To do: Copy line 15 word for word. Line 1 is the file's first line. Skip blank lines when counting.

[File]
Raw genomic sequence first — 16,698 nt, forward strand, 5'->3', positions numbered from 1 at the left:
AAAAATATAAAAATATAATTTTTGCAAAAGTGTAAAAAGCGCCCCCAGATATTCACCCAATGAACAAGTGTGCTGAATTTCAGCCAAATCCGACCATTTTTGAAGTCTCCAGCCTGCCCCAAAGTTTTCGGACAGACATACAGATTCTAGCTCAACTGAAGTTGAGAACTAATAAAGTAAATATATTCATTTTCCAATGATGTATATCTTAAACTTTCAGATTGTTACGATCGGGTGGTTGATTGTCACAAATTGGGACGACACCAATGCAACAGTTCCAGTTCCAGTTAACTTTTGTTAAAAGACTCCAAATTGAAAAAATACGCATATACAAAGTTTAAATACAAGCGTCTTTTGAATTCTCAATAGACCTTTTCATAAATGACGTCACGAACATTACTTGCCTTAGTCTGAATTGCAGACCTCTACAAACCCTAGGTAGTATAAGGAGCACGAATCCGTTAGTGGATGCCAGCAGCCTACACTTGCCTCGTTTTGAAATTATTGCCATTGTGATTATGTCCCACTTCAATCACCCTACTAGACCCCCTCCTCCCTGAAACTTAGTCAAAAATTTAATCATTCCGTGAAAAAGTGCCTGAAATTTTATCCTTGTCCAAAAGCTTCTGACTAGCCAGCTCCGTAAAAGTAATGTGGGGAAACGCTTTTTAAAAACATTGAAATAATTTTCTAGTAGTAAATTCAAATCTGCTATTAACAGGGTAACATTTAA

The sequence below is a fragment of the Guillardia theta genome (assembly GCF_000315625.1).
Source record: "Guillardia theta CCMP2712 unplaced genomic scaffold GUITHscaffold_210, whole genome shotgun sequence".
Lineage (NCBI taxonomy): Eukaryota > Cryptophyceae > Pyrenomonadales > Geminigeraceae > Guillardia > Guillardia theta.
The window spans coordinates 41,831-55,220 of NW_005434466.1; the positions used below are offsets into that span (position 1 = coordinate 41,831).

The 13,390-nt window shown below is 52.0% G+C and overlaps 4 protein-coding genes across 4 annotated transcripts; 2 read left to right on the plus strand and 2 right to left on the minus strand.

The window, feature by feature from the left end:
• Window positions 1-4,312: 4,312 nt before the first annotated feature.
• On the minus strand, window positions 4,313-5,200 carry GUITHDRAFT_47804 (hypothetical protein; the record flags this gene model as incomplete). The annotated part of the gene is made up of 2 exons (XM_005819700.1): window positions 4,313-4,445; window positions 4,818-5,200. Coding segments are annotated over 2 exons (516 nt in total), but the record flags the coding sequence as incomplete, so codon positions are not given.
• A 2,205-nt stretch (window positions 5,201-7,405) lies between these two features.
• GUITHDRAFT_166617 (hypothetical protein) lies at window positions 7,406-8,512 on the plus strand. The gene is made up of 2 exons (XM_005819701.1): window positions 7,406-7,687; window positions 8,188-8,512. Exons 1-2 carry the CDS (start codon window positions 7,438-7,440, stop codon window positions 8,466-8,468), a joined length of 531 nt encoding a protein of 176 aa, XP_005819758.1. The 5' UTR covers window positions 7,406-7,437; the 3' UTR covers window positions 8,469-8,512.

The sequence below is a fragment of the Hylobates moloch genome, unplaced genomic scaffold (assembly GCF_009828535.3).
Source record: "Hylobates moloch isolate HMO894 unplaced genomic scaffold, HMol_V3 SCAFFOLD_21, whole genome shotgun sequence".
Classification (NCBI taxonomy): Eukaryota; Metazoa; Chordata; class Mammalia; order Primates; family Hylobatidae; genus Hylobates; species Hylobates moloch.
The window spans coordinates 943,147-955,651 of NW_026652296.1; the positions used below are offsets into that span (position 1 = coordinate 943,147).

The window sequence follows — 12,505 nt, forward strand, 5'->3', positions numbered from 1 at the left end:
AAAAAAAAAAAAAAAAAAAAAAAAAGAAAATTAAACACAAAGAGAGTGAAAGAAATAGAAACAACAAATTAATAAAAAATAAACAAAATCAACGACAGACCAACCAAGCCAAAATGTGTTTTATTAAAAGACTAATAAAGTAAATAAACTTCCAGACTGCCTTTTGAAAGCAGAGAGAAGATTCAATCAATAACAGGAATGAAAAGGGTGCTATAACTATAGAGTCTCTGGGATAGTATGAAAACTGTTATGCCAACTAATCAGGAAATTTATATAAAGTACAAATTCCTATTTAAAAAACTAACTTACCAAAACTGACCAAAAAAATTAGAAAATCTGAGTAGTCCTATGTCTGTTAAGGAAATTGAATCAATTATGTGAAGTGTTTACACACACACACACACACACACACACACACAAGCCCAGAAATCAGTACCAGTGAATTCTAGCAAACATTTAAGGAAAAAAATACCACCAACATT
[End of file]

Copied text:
Classification (NCBI taxonomy): Eukaryota; Metazoa; Chordata; class Mammalia; order Primates; family Hylobatidae; genus Hylobates; species Hylobates moloch.